Using a Metronome to Master Piano Trills

In the second part of an article about how to practice trills with a metronome, this adult piano student finds out the steps to improving her technique.

Sometimes gripping something one wants out of life is an effective strategy. But in the case of Chopin’s C-sharp minor Nocturne, my determination resulted in a tensed hand, preventing me from playing these piano trills without sufficient fluidity or speed.

My teacher, Stephen, recommended that I practice the trills with a metronome. “A metronome,” Stephen said, “takes away the rhythm problem so you can concentrate on the quality of the trill.”

In a previous lesson, Stephen had already given me these tips on playing a trill:

    1. Relax your palm and fingers
    2. When you play the trill, keep your fingers on the key surface (in other words, don’t press the keys down hard)
    3. Feel the resistance in the keys when you play the notes
    4. Rock your wrist back and forth slightly to gain speed in the trill

As a teenager studying the piano, I felt panicky whenever my piano teacher turned on the metronome. She owned an old-fashioned mechanical wind-up model, the pendulum swinging back and forth. But I was afraid I would not be able to match its insistent beat.

As it turns out, on the subject of using a metronome, pianists divide into two camps. One camp finds the ticking so distracting they can concentrate on little else. But the other camp discovers that the metronome frees them to improve their technique.

This time around, as a student of adult piano lessons, I wanted to be in the second camp. I hoped practicing with a metronome would cure my trills of irregularity and lethargy. I wanted to play the Chopin Nocturne in all its haunting beauty.

At our town’s music store in the plaza, I settled on a basic metronome with a dial on its face for adjusting the speed. The metronome came with two sound options, one that sounded to me like a person tocking his tongue on the roof of his mouth, the second like fingers snapping.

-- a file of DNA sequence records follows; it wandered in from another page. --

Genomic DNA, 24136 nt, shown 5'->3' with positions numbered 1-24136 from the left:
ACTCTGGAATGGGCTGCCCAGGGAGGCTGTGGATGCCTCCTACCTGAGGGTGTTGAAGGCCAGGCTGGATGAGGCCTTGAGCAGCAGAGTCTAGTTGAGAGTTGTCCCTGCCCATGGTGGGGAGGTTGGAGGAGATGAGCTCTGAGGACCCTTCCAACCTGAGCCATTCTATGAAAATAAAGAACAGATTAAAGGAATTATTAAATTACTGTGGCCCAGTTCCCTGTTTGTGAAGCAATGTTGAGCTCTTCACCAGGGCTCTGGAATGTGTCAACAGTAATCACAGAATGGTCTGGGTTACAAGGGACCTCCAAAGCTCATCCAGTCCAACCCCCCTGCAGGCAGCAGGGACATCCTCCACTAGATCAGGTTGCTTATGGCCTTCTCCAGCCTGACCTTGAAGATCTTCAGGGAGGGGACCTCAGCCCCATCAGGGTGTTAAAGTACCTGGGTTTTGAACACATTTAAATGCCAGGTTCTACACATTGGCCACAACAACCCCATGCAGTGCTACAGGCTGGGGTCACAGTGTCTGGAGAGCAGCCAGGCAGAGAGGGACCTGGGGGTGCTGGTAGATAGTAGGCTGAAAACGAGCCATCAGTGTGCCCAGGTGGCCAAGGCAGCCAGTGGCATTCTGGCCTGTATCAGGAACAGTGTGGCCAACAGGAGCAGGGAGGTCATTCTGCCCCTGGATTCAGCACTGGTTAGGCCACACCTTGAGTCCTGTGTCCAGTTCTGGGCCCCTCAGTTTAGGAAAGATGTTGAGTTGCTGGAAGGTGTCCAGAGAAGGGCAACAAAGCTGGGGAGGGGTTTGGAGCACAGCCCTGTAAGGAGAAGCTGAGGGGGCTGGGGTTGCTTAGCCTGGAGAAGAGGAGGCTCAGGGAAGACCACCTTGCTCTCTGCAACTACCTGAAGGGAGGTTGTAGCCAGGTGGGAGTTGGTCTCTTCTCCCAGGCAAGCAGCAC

Purchase in hand, I headed home to the trills in the Chopin C-sharp minor Nocturne.

With the metronome set at 40 beats per minute, the lowest speed available, a very relaxed largo, I rocked my hand back and forth between F-sharp and G-sharp, one lazy beat for each note in the trill. Borrowing a technique from my yoga class, I inhaled deeply, then exhaled slowly. At this glacial pace, I could finally release my hand muscles. I thought about how this exercise was one more example, in piano lessons, of the merits of slowing down.

Here’s what came next in the instructions my piano teacher, Stephen, gave me:

    1. I doubled my speed to two trill notes for each metronome tock, then doubled again to four trill notes per beat, concentrating on keeping my hand soft and relaxed.
    2. I increased the metronome speed to 50 beats per minute, considered the heart of largo territory, first playing one, increasing to two, and finally four trill notes per metronome tick.
    3. Once I could master 50, I repeated the entire process at 60 beats, then 70, and finally 80 beats per second.

It was not until I set the metronome to 80—the region of andante piano music—then attempted to play four trill notes for every beat that I had met my metronome match. But it turned out that the speed I had reached was good enough and that a couple of days of this practice was all it took. At my next adult piano lesson, Stephen congratulated me. I had fixed the trills.

The trills give this Chopin Nocturne suspense and momentum. While the trills warble—two of them for essentially an entire measure—the melody waits, coiled inside. To my surprise, the repetitive, unimaginative metronome had freed me to create elastic, sweet trills.


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    Thank you for this article. I confirm that this technique is very helpful. I thought of that a few years ago and have been in my practice a lot. I’m happy to know that someone else also has found it helpful.


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